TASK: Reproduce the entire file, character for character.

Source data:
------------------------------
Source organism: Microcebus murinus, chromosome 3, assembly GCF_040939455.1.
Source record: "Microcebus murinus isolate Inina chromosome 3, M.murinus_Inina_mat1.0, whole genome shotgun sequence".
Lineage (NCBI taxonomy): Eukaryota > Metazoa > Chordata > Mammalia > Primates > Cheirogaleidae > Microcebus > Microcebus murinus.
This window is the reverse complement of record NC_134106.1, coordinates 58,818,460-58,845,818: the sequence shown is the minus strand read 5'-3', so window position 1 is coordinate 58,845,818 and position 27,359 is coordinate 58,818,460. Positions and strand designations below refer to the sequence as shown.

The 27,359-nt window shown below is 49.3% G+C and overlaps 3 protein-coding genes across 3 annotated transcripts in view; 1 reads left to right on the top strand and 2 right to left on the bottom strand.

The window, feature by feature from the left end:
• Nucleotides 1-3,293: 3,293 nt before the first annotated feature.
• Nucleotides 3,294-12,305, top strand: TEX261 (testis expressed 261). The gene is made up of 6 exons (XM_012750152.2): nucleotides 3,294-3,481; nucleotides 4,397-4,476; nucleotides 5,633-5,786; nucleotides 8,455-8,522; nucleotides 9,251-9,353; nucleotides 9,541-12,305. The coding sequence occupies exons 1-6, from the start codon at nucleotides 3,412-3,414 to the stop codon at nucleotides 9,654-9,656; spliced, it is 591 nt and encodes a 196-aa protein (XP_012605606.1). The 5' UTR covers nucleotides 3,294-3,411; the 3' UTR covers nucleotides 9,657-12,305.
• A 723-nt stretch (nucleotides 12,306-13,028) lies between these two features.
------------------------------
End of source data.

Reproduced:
Source organism: Microcebus murinus, chromosome 3, assembly GCF_040939455.1.
Source record: "Microcebus murinus isolate Inina chromosome 3, M.murinus_Inina_mat1.0, whole genome shotgun sequence".
Lineage (NCBI taxonomy): Eukaryota > Metazoa > Chordata > Mammalia > Primates > Cheirogaleidae > Microcebus > Microcebus murinus.
This window is the reverse complement of record NC_134106.1, coordinates 58,818,460-58,845,818: the sequence shown is the minus strand read 5'-3', so window position 1 is coordinate 58,845,818 and position 27,359 is coordinate 58,818,460. Positions and strand designations below refer to the sequence as shown.

The 27,359-nt window shown below is 49.3% G+C and overlaps 3 protein-coding genes across 3 annotated transcripts in view; 1 reads left to right on the top strand and 2 right to left on the bottom strand.

The window, feature by feature from the left end:
• Nucleotides 1-3,293: 3,293 nt before the first annotated feature.
• Nucleotides 3,294-12,305, top strand: TEX261 (testis expressed 261). The gene is made up of 6 exons (XM_012750152.2): nucleotides 3,294-3,481; nucleotides 4,397-4,476; nucleotides 5,633-5,786; nucleotides 8,455-8,522; nucleotides 9,251-9,353; nucleotides 9,541-12,305. The coding sequence occupies exons 1-6, from the start codon at nucleotides 3,412-3,414 to the stop codon at nucleotides 9,654-9,656; spliced, it is 591 nt and encodes a 196-aa protein (XP_012605606.1). The 5' UTR covers nucleotides 3,294-3,411; the 3' UTR covers nucleotides 9,657-12,305.
• A 723-nt stretch (nucleotides 12,306-13,028) lies between these two features.